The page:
Leaning against the wall in a corner of Bank of Canada Governor Stephen Poloz’s office is a framed copy of an article he wrote for The Globe and Mail, published on Aug. 8, 2001.
It was his contribution to a series of expert commentaries called, The Dollar in a Decade. As you might recall, there was reason to ask about the loonie’s future back then. The currency was trading at about 65 cents against the U.S. dollar, and there was plenty of talk about ditching the loonie in favour of a currency union with the United States.
That wasn’t the view of the future Bank of Canada governor, who saw the low dollar as a temporary phenomenon.
“The dollar is cyclically depressed presently, and as the world moves back to a steady growth path over the next year or so, it should appreciate by approximately 10 per cent,” Mr. Poloz wrote.
He was a bit early, but right. By 2003, the loonie began to climb, and by the end of that year it was worth 77 cents (U.S.).
Mr. Poloz’s predictive powers are significant because he once again is confronting deep-seated pessimism with a bet that everything is going to be all right. He said in Vancouver last week that normal growth – where all industries contribute positively to gross domestic product – is just around the corner.
The speech was met with a combination of mockery and disbelief: mockery over a poorly constructed metaphor involving spaghetti sauce and rocks; disbelief over the relatively positive outlook.
Capital Economics advised its clients to “heavily discount” Mr. Poloz’s economic outlook. David Madani, the research firm’s Toronto-based Canada watcher, listed a number of reasons Canada’s economy likely will continue to struggle. Manufacturing data show that factory production and exports are declining; shop floors are working at rates that are significantly below their potential. If not for aerospace, unfilled orders for manufacturing goods would be falling, not rising.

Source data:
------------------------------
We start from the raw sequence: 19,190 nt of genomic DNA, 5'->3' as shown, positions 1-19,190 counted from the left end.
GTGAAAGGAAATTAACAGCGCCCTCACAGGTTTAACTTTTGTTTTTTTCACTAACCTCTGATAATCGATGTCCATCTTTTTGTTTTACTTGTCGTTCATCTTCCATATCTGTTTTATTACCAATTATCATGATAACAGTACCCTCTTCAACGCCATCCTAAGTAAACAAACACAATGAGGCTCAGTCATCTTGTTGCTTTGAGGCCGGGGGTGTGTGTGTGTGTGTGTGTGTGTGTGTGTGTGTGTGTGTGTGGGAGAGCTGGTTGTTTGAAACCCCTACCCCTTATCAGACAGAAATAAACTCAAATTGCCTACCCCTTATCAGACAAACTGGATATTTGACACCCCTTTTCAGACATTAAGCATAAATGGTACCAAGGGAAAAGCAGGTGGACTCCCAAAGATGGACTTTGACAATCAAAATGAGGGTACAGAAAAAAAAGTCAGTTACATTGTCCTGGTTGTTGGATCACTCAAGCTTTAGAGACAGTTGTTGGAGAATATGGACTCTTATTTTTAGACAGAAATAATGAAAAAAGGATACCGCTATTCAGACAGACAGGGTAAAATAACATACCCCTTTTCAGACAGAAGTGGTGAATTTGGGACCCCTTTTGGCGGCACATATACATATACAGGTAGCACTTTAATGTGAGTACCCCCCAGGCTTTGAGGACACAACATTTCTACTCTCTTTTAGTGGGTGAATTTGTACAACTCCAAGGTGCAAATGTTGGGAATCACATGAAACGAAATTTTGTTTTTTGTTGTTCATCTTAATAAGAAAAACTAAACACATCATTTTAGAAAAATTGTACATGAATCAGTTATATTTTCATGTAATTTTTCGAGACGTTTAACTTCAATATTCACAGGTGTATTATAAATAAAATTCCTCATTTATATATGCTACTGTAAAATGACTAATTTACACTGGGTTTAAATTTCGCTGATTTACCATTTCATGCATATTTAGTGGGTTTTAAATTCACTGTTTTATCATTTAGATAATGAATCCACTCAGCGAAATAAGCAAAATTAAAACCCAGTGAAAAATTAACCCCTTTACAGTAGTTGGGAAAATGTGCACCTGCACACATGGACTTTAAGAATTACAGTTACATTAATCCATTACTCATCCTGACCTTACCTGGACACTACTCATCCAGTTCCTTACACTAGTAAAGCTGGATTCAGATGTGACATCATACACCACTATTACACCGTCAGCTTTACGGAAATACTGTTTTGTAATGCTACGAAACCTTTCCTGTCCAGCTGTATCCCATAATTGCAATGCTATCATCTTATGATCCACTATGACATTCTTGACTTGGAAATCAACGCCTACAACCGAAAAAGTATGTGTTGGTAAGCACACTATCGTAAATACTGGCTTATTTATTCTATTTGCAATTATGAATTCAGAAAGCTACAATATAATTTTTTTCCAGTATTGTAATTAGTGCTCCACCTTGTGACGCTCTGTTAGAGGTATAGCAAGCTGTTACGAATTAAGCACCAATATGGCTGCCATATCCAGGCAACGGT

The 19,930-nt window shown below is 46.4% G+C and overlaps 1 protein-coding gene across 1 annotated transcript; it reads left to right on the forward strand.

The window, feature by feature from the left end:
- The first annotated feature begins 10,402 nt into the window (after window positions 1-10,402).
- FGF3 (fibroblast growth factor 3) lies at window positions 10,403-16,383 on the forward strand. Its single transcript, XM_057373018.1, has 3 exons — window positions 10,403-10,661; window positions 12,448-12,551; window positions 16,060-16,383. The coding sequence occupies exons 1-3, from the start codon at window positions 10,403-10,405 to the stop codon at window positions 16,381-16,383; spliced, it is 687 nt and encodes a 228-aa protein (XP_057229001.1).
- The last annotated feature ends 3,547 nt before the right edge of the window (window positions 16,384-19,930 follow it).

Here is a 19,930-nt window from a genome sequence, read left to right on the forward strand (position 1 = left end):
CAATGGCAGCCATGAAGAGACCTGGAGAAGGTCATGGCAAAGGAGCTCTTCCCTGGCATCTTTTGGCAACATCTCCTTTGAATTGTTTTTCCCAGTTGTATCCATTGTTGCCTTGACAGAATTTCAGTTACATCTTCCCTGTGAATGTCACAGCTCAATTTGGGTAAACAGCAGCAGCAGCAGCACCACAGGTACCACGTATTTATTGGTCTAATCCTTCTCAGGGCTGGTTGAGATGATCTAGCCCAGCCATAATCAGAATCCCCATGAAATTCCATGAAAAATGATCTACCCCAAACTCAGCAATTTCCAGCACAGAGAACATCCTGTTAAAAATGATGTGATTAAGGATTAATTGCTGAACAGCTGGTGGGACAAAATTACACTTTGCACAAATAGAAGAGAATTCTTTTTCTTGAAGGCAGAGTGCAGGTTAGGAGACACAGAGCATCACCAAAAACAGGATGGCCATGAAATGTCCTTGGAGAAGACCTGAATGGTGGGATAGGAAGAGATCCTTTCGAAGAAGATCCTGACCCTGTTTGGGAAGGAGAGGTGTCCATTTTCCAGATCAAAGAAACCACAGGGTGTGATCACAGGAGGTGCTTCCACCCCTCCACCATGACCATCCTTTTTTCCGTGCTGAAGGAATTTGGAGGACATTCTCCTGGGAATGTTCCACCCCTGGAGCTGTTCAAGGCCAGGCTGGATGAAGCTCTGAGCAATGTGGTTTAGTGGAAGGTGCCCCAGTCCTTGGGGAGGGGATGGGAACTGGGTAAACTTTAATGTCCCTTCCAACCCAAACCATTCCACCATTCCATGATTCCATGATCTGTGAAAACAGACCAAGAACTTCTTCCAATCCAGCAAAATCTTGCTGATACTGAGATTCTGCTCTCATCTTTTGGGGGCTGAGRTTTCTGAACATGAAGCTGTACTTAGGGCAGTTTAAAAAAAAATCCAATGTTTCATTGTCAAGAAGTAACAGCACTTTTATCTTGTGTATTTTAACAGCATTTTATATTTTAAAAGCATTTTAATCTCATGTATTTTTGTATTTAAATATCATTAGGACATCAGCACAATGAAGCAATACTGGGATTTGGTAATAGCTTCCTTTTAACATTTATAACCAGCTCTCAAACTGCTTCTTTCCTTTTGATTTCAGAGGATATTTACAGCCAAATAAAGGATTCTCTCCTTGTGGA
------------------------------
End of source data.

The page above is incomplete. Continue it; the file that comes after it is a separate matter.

This is textbook economic analysis. It even could be correct.
But it’s not representative of the way that Stephen Poloz is thinking about the economy. Mr. Madini’s assessment is a pre-crisis approach to forecasting, using traditional data.
But Mr. Poloz is highly skeptical that the old rules of economic analysis apply in the post-crisis world.
“The context, as it was with [former] governor [Mark] Carney, is a whole different context in this period of time,” Mr. Poloz told me in his first in-depth interview as Bank of Canada governor, the basis for a feature story that will be published Friday in the October issue of Report on Business Magazine.
Mr. Poloz, who is fond of metaphors, says that today’s economic policy makers have a lot in common with the early sailors who were blown into the southern hemisphere for the first time. None of the navigational points are where they should be, and there’s no way to know if the instruments still work. That means getting home will require a greater reliance on logic, intuition and anecdotal evidence.
“There’s still some room for what David Laidler called the oral tradition,” Mr. Poloz said, citing one of his old professors at the University of Western Ontario.
For Mr. Poloz, the key for Canada is the creation of new companies, which in Vancouver he called the “natural engine of growth.”
The most important part of that speech was his discussion of the population growth of companies. He also mentioned it when we met in his office earlier this month.
Mr. Poloz reckons a healthy economy creates new companies at a pace of about 2 per cent a year.
Canada’s net creation of companies from 2008 to 2012 was nil.
This at least partly explains why exports haven’t come back as fast as economic models say they should have: there were too few companies left to make the sales.
That’s changing. In the first half of this year, the number of business establishments surged 3.74 per cent from the last half of 2012, according to Bank of Canada calculations using Statistics Canada figures. StatsCan warns that its tally of new businesses is imperfect, but the central bank governor seems to think it’s meaningful.
“This is excellent news,” he said in Vancouver.
New companies behave differently than established companies.
They invest heavily and hire in bunches to get off the ground.
This is why Mr. Poloz doesn’t trust the signals sent by indicators such as unfilled factory orders, which are dated. The growth that Mr. Poloz is waiting for will come from companies that weren’t around to participate in those surveys.